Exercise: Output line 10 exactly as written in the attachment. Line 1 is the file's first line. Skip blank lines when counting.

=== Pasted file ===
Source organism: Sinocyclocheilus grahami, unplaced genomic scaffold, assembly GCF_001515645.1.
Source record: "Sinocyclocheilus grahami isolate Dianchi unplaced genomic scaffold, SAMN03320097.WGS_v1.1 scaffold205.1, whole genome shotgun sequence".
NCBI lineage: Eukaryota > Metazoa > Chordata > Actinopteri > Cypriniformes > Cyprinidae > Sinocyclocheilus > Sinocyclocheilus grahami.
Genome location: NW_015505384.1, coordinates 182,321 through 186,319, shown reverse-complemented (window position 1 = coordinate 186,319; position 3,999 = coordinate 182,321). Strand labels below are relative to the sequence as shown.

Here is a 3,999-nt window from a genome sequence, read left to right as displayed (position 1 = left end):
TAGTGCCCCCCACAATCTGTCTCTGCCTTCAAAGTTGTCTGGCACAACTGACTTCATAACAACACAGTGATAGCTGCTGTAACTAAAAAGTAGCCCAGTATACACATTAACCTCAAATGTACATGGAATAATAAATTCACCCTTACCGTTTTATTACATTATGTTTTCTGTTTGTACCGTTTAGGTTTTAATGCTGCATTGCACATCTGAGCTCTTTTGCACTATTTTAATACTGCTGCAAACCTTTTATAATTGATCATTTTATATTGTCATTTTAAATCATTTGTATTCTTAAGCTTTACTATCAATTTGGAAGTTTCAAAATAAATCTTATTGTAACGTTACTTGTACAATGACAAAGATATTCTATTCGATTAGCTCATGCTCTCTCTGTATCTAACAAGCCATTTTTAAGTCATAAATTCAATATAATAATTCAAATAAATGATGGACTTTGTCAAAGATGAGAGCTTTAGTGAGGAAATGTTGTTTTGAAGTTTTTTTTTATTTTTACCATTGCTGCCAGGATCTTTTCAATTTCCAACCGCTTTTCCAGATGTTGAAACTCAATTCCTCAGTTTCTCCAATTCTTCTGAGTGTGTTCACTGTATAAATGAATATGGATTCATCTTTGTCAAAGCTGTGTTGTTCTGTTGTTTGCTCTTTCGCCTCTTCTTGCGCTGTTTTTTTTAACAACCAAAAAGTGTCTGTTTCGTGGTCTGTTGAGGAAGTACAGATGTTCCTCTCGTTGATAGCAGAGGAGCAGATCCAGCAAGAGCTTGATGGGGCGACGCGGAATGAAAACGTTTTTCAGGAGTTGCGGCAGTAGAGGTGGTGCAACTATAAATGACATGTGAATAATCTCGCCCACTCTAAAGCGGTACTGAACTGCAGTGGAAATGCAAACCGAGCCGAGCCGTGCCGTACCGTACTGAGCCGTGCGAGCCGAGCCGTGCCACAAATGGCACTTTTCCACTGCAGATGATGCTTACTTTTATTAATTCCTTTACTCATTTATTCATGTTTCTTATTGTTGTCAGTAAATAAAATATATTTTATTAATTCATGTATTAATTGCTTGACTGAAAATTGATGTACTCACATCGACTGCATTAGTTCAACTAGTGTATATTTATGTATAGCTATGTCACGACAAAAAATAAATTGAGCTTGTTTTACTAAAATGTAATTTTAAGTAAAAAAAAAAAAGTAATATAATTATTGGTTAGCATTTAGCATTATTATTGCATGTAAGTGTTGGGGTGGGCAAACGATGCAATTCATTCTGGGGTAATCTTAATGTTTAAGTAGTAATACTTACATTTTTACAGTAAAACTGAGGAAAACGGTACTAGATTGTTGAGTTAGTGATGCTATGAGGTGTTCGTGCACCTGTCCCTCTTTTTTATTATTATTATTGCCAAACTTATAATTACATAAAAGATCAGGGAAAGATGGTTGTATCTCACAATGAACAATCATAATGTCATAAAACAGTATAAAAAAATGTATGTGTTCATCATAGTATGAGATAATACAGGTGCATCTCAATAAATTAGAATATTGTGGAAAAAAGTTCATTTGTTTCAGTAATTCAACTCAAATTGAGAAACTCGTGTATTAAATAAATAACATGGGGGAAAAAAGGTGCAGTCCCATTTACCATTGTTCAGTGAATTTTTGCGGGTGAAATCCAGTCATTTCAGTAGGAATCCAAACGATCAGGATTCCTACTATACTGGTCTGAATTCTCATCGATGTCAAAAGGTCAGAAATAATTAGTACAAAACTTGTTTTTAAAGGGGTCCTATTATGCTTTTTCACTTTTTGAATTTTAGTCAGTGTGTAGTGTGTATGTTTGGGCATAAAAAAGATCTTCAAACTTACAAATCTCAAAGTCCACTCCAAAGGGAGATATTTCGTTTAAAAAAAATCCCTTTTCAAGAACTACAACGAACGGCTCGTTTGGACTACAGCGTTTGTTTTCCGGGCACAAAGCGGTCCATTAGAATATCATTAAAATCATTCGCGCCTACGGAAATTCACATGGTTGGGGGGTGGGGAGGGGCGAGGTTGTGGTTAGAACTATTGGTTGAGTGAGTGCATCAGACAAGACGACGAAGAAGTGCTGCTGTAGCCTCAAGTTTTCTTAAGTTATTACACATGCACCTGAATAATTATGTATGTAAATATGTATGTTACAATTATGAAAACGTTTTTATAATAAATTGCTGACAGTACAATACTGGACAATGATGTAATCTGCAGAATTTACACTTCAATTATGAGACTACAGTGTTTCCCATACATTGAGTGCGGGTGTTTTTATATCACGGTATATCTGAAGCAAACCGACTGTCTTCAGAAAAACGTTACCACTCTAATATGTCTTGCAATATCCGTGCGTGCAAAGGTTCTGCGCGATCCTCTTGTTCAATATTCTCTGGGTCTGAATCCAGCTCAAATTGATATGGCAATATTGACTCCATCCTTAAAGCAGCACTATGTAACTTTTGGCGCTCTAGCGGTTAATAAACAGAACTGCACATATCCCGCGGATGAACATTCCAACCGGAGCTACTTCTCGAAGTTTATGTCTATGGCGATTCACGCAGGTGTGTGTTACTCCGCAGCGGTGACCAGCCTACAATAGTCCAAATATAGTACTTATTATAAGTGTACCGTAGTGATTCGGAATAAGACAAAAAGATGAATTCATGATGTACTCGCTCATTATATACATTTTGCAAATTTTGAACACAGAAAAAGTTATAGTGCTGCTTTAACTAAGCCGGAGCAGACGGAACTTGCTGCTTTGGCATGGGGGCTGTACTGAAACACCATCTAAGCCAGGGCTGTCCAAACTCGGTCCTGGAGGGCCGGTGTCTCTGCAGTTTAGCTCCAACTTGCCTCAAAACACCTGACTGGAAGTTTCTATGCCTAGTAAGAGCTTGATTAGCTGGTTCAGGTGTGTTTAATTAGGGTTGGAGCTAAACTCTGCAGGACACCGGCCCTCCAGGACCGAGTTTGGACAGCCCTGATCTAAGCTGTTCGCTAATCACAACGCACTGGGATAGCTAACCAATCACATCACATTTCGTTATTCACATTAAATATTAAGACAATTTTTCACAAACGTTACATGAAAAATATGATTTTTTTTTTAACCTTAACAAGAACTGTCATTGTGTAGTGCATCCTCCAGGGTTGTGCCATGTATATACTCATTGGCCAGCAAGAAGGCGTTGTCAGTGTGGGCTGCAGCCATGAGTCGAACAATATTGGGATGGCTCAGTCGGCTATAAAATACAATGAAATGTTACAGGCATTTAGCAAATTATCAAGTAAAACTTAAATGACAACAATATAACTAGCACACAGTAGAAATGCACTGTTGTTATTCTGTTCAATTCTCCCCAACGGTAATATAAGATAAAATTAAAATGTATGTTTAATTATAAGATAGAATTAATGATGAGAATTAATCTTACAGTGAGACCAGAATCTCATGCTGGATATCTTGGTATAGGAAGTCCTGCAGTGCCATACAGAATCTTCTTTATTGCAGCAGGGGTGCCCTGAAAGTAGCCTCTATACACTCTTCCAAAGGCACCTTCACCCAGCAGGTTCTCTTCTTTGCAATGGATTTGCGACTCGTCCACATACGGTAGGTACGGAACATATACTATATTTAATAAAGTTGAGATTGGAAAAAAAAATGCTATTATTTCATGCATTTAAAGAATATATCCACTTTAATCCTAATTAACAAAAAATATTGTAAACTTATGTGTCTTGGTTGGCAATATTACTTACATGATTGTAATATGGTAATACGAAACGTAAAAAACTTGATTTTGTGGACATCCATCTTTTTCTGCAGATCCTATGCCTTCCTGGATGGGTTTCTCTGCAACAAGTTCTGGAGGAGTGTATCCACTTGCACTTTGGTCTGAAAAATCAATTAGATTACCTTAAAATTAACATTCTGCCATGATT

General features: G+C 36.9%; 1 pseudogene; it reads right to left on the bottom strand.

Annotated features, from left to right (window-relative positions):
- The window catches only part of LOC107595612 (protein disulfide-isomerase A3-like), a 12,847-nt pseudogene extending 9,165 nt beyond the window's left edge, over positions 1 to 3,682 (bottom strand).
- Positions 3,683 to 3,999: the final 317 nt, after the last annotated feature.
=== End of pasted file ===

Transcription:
- Positions 3,683 to 3,999: the final 317 nt, after the last annotated feature.